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The EMCs

The First Consultation Version of the European Model Clauses (EMCs) Is Published 

The draft, consultation version of the EMCs was published in October 2023 and is available on the Erasmus School of Law website. The EMCs are open for an initial round of online feedback until December 15, 2023. To read the draft and submit feedback, click here.


The input received will be integrated into the next version of the EMCs, which will be released for a second round of consultations in Summer of 2024. A final version of the EMCs is expected to be published by December 2024-January 2025.

The EMCs are a set of model contract clauses that aim to improve human rights and environmental (HRE) performance in global supply chains and to support the implementation of the German Supply Chains Due Diligence Ac (LkSG), the proposed EU Corporate Sustainability Due Diligence Directive (CS3D), and similar mandatory Human Rights and Environmental Due Diligence (mHREDD) legislation. The EMCs are being drafted by the European Working Group (European WG), an independent working group formed in 2021 that is composed of legal practitioners and academics representing France, Germany, Italy, the Netherlands, Poland, Portugal, and Spain, as well as legal experts from the UK and the US. It includes RCP Team members Sarah Dadush (French team), Daniel Schönfelder (German team), and Michaela Streibelt (German team).

The EMCs seek to improve the effectiveness of contracts as tools for preventing and addressing adverse HRE impacts*, as required by the new mHREDD laws. As traditionally used, contracts tend to undermine the effectiveness of companies’ HREDD processes by transferring both the contractual and the financial responsibility for upholding HRE standards to other actors in the supply chain, namely their suppliers (e.g. manufacturers).

Traditional, one-sided contracts that place the entire responsibility for upholding HRE standards on suppliers and allow the buyer to exit the contract immediately in the event of--even small--deviations from the supplier code of conduct, are ineffective for avoiding adverse HRE impacts. By extension, traditional contracts are not fit for purpose when it comes to carrying out effective HREDD, as required by the new laws**.

The EMCs move away from the traditional, one-sided model of contracting towards a model of shared-responsibility contracting where both parties to the contract, the buyer (e.g. brands and retailers) and the supplier, contractually commit to carry out on-going and risk-based HREDD in cooperation with one another.


* Sarah Dadush, Daniel Schönfelder & Bettina Braun, Complying with Mandatory Human Rights Due Diligence Legislation through Shared-Responsibility Contracting: The Example of Germany’s Supply Chain Act (LkSG), Chapter 14, Contracts for Responsible and Sustainable Supply Chains: Model Contract Clauses, Legal Analysis, and Practical Perspectives, (Susan Maslow & David Snyder eds., ABA Business Law Section, 2023) (Book available here).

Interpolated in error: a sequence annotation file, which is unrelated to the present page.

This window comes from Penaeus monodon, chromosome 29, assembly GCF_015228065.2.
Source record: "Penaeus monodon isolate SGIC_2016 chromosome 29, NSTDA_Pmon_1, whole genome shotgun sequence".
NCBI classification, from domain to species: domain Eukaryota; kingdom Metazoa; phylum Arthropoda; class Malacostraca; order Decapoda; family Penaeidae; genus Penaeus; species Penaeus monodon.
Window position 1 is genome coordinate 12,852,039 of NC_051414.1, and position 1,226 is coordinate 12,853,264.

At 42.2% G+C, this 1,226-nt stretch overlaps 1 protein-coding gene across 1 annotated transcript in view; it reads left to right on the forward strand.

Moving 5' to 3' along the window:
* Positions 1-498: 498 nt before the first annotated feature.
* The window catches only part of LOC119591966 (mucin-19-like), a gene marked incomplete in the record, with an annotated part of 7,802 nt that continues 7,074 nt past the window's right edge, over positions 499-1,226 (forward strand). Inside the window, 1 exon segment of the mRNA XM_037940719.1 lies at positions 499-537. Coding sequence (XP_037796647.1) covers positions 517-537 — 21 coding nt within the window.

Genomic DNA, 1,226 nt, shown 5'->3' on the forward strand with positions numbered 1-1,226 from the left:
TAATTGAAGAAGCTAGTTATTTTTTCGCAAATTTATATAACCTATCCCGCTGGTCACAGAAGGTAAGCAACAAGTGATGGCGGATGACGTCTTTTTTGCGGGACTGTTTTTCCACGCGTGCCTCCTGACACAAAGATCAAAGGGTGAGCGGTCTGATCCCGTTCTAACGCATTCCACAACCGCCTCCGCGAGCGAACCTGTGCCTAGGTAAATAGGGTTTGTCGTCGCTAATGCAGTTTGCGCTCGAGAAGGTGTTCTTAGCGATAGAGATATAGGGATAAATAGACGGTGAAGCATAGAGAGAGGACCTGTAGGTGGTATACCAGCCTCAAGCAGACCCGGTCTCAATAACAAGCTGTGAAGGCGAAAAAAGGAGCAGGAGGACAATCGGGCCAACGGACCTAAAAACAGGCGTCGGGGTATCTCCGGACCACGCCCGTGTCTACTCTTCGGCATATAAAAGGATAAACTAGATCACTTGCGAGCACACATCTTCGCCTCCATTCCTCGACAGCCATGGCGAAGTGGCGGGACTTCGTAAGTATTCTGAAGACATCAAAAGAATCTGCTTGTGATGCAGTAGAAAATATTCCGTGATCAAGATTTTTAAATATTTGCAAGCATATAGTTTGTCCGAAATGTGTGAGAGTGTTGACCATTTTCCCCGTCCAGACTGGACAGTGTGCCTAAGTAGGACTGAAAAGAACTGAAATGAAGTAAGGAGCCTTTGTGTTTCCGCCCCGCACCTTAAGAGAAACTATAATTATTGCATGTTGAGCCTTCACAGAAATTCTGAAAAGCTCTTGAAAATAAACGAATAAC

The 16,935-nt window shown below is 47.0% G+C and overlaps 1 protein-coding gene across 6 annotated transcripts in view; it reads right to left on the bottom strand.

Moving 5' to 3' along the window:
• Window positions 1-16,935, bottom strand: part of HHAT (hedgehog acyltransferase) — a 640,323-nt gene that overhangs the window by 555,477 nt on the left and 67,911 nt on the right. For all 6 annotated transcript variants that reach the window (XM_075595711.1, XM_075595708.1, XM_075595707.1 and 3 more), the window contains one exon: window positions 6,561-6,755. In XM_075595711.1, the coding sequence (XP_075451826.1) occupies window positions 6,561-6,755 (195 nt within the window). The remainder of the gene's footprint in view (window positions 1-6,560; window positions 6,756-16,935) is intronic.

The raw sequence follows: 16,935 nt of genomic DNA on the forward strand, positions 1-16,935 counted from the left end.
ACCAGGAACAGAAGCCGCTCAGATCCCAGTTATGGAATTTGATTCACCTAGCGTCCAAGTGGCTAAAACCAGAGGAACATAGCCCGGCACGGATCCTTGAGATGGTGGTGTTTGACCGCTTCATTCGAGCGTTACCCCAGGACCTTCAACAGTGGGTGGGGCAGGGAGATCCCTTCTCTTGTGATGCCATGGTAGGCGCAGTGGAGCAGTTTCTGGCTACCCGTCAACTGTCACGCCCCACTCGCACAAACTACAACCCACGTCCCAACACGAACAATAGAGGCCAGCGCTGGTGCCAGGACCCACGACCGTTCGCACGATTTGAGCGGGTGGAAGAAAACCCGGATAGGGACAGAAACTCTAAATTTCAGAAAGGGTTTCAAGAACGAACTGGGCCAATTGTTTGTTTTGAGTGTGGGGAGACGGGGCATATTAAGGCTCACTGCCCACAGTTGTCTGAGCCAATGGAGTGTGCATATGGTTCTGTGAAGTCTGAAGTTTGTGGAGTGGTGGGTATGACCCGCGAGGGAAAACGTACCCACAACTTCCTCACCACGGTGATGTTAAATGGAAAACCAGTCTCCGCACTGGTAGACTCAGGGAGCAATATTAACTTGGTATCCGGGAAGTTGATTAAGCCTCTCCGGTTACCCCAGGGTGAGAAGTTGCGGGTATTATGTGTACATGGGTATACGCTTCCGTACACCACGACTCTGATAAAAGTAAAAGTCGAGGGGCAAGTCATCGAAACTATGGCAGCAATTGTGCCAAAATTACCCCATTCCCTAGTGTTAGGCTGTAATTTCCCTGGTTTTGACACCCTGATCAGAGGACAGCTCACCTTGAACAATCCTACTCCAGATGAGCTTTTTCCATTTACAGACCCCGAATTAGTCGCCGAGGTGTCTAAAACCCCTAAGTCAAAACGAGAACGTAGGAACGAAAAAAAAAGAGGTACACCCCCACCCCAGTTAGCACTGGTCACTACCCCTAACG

** The CS3D text agreed by the European Parliament in June 2023 clarifies, under Article 12 on Model Contractual Clauses, that "contractual clauses shall not be such as to result in the transfer of responsibility for carrying out due diligence".

Traditional Contracting

Representations and Warranties

Whereby the supplier must make an unrealistic and static promise that it is and will always be in perfect compliance with the buyer’s human rights standards, as set out in the buyer’s human rights policies and supplier code of conduct (the so-called "tickbox" approach). 

Responsible Contracting

Human Rights Due Diligence

Whereby both parties commit to take, in cooperation with one another, proactive and ongoing measures to identify, prevent, mitigate, account for and, where appropriate, remedy potential and actual adverse impacts in the supply chain. Human rights due diligence (HRDD) is dynamic, risk-based, and stakeholder-focused.

Traditional Contracting

Supplier-Only Responsibilities

Whereby only the supplier is responsible for upholding human rights standards and, if anything goes wrong, only the supplier will be to blame and in breach. The buyer will (often) have the right to immediately terminate the contract and sue the supplier for damages.

Responsible Contracting

Shared Responsibility

Whereby the buyer and the supplier share responsibility for upholding human rights standards and both commit to avoid causing or contributing to adverse human rights impacts. The buyer commits to supporting the supplier's human rights performance, including through its purchasing practices (e.g., responsible pricing, assistance, changes, and exit).

Traditional Contracting

Traditional Contract Remedies